You realize The Stranger was using unpaid internships for over twenty years - until just maybe over a year ago (In fact the Stranger is still a little cagey if they have any unpaid positions there or not - it'd be great if you'd clarify that).

When people used to call them on it, the paid staff would hop on SLOG and recount to you the silly rationalizations and how awesome unpaid internships were and how you were just bitching about a fact of life. Those staff are still there.

Anyway. I'm curious of you opinion, Ansel. Was it okay for The Stranger to build a business on exploiting unpaid labor for twenty years? Just not anybody else.

From the masthead:
"Apprentice: Kyle Fleck (Music)"

Paid or unpaid?
I wondered who would bring up the tired topic of The Stranger and their old unpaid internships. Should have figured it would be tkc, the guy who doesn't let anything go.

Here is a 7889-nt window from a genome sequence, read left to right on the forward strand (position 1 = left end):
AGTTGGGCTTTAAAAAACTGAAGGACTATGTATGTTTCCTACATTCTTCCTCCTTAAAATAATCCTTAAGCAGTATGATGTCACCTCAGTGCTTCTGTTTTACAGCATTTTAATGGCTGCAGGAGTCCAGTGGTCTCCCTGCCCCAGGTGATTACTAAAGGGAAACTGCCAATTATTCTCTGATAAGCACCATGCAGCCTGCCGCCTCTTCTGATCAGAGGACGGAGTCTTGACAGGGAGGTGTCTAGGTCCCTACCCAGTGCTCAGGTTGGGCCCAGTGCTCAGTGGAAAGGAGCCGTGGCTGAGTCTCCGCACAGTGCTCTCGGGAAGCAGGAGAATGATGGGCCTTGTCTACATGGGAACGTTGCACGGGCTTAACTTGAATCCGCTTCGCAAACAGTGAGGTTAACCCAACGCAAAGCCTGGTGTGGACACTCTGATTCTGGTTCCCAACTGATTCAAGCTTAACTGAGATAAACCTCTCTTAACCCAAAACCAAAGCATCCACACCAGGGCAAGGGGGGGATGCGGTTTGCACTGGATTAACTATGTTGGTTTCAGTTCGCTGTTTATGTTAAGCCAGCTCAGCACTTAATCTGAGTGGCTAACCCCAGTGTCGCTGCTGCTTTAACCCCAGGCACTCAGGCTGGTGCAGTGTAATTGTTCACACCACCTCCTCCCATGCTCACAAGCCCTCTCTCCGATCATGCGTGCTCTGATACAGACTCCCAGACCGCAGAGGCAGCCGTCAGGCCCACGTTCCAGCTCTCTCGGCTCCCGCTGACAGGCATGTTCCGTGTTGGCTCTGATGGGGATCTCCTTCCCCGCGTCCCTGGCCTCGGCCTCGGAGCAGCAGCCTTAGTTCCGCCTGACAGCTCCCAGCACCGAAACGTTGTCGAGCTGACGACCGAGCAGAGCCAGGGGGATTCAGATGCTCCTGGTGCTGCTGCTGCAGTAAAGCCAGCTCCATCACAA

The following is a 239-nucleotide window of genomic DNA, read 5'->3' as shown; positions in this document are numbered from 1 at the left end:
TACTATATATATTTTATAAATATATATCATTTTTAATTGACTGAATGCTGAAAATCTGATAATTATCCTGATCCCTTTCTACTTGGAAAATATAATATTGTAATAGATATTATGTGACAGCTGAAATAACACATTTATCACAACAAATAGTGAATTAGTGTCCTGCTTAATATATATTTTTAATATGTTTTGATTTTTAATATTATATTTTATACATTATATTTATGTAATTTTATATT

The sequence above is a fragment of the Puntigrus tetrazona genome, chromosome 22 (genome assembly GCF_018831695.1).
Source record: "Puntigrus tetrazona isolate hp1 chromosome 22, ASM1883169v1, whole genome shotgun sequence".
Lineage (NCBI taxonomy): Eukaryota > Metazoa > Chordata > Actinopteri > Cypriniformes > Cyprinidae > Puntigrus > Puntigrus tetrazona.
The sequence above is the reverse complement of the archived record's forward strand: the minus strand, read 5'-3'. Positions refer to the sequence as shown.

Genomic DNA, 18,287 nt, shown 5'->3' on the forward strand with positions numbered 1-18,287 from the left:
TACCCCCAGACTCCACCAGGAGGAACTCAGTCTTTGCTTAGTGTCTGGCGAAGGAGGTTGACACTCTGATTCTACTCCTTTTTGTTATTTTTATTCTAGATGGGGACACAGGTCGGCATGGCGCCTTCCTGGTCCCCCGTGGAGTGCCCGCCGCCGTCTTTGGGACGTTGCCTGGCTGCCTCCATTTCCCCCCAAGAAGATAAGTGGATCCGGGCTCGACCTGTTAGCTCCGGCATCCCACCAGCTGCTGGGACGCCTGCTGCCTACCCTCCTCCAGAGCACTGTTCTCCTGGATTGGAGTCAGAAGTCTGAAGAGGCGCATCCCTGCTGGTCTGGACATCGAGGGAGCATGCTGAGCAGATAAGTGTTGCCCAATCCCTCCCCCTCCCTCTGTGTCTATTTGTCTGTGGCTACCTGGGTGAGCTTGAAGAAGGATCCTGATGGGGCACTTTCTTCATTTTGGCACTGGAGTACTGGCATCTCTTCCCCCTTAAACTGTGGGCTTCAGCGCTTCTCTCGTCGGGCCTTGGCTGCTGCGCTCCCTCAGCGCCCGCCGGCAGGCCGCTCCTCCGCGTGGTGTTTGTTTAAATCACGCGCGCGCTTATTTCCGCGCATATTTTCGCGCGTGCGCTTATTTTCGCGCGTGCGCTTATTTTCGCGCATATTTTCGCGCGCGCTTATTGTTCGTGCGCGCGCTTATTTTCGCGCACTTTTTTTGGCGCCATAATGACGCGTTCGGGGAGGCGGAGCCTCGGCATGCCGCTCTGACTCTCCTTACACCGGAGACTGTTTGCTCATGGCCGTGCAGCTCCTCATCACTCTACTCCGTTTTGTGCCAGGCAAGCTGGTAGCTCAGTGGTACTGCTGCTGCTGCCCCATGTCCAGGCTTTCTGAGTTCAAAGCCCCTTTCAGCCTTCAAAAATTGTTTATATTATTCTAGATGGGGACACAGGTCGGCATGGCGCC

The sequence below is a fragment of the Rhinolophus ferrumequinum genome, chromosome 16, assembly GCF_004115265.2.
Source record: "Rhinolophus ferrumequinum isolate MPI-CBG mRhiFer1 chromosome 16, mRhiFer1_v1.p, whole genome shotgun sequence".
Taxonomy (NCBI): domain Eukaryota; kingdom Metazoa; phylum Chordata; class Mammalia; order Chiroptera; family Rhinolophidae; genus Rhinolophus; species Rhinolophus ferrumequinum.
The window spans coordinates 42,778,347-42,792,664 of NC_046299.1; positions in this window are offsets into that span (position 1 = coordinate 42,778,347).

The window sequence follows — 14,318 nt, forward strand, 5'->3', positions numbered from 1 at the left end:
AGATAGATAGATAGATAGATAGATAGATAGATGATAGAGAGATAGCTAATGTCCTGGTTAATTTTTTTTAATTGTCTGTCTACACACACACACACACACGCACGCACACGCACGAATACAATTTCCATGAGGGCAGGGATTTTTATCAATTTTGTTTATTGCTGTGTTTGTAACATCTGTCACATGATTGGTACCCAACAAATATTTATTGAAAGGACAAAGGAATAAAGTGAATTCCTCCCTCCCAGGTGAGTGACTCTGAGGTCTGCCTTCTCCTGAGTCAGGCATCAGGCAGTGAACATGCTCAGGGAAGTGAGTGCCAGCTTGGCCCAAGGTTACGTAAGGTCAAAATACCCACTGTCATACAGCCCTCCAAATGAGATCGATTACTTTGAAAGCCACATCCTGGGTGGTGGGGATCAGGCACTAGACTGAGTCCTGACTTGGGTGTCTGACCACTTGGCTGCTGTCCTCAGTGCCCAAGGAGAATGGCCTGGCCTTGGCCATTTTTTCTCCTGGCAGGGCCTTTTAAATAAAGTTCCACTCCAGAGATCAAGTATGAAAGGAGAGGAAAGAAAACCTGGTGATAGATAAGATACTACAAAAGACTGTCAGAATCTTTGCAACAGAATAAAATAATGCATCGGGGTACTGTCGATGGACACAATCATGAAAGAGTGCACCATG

@15 We are not talking about how things used to be - like trade apprenticeships (which traditionally were for room and board). Those days are gone.

We are talking about wide scale abuse of labor where unpaid internship are replacing professional entry level positions.

With the cost of living like it is, unpaid internships in major markets virtually guarantee class immobility since only rich kids can afford them.

We have entire professional career classes that are mostly upper-middle/upper class with people that all come from the same schools, regions etc. It's not good for anybody.

I wondered who be an apologist and boot licker. Should have figured it would be Matt from Denver, the rank hypocrite.
The Washington State legislature posted an appalling ad at Seattle U for an unpaid internship recently. Those Boeing-sucking fuckwits have abdicated all responsibility for our economic well-being, so why not just bring back slavery?
"Apologist" "bootlicker" "hypocrite" hahahahahaha